Zero tolerance vs. human dignity

As it Turns Out By Marylin Olds

In early May, “zero tolerance” for illegal entry across the Rio Grande was declared, meaning every single person not using legal border crossings is automatically prosecuted.

People flee to America from countries like Mexico, India, and China seeking asylum because of physical danger to themselves if they stayed. Now each immigrant will be treated as a criminal first, charged with the crime of “illegal entry.” Note that many immigrants seeking asylum have been turned away at the legal border crossing.

Many immigrants come with their children, who are taken from them using lies and put into detention centers looking like dog kennels. Physical, mental and sexual abuse (all alleged) are threats to the safety and wellbeing of these children.

The Dept. of Health and Human Services recently told Congress that they had somehow lost approximately 1,500 children out of those moved. Where is the human decency?

In the past, if someone fears for their safety if returned to their own countries, they would not be prosecuted. Instead, the charges would be dropped, and the migrant would be put into the asylum system. Those not making these claims entered the criminal process, but almost always ended up with time served.

Male migrants are given orange prison suits and, because there are so many going through the criminal process, are tried en masse with sometimes 30 to 40 at one time. Handcuffs and waist and leg chains are mandatory for court.

The president mentioned favor for private prison companies. GEO and CoreCivic, the biggest private corporations working with detainees for Immigration and Customs Enforcement (ICE), then began giving the president’s PACs big money.

“In the week following the 2016 election, stock prices for these two companies rose by around a third, largely on the promise that the new administration would reverse the Obama administration’s move away…

“ICE is forecasting that next year will bring a 23 percent increase over the already historic number of people it locked up daily in 2017,” writes Madison Pauly, Mother Jones.

To influence immigration (and criminal) justice, private prison companies are making more political connections. In addition to contributing to political campaigns, they also lobby and network.

Why are all immigration detainees being treated like criminals when most of them aren’t criminals? These people are “being held pending civil proceedings to determine whether they will be deported, not as a punishment after a conviction. In fact, unless they were deemed a flight risk or a threat to public safety, people going through deportation proceedings shouldn’t have been jailed in the first place.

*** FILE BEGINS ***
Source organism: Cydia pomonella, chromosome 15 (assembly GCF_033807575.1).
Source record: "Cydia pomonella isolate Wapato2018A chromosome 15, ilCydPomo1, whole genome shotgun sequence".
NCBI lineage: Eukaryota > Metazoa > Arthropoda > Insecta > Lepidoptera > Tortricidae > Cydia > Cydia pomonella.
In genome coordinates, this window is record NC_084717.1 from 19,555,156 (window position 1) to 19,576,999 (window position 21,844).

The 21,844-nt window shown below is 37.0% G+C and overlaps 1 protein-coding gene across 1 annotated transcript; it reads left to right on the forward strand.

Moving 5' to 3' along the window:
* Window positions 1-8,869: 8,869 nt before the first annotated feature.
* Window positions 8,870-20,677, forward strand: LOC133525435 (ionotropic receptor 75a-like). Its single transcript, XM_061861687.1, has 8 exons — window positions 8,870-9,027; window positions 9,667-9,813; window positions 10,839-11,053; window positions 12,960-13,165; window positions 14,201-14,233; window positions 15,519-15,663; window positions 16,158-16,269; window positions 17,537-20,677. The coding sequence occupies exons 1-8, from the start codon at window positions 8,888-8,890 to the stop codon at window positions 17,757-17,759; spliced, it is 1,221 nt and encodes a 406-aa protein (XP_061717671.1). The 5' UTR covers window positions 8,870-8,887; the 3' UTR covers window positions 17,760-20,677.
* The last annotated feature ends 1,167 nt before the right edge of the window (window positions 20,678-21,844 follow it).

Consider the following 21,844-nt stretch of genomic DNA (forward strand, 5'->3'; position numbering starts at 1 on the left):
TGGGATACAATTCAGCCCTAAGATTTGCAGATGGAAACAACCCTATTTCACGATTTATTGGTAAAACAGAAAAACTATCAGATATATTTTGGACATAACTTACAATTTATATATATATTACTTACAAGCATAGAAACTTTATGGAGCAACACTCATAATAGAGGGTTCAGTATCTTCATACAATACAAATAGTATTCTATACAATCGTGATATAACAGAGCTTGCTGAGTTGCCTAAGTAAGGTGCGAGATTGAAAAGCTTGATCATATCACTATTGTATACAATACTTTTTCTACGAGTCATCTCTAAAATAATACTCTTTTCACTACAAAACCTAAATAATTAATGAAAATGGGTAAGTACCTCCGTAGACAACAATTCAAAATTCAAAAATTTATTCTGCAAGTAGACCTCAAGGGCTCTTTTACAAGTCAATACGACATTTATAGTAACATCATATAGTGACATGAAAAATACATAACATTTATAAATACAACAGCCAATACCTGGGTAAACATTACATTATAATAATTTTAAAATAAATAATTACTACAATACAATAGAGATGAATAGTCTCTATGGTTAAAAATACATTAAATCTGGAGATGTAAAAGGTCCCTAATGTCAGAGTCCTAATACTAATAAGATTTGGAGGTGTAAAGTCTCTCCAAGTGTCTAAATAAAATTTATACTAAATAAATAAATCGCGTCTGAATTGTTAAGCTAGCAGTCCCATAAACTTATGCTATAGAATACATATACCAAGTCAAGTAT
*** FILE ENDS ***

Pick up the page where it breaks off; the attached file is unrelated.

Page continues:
“It is unconscionable that the government and its contractors abuse them further by effectively compelling them to work. It’s even more outrageous that they receive as little as $1 a day for doing jobs central to operating the detention centers and caring for the detainees,” writes the Los Angeles Times editorial board.

“Adding insult to injury, detainees at for-profit detention centers are often coerced into working for virtually no money. The for-profit companies that run the facilities have all the wrong incentives and a captive workforce at their disposal. The food they provide detainees is frequently so inadequate that detainees feel they have no choice but to work for $1 a day to buy additional food from the commissary, often at inflated prices,” writes Robert Greenwald, The Nation.

Washington state isn’t removed from all this. Mothers seeking asylum were recently transferred and being held in the Federal Detention Center in SeaTac in mid-June. Their children were taken away from them and they could hear them screaming for their moms in another room but weren’t allowed to interact with them. GEO runs the Tacoma Northwest Immigration Detainee Center, a private prison, and is one of the largest in the country.

In September 2017, state Atty. Gen. Bob Ferguson filed a suit against GEO for allegedly violating the state’s minimum wage law by paying detainees $1 per day.

Here’s what you can do to help fight this cruelty perpetrated by our government. Call your members of congress: Sen. Patty Murray 202-224-2621; Sen. Maria Cantwell 202-224-3441; and Rep. Derek Kilmer 202-225-5916. And remember to vote!

— Marylin Olds is a Kitsap opinion columnist. Reach her at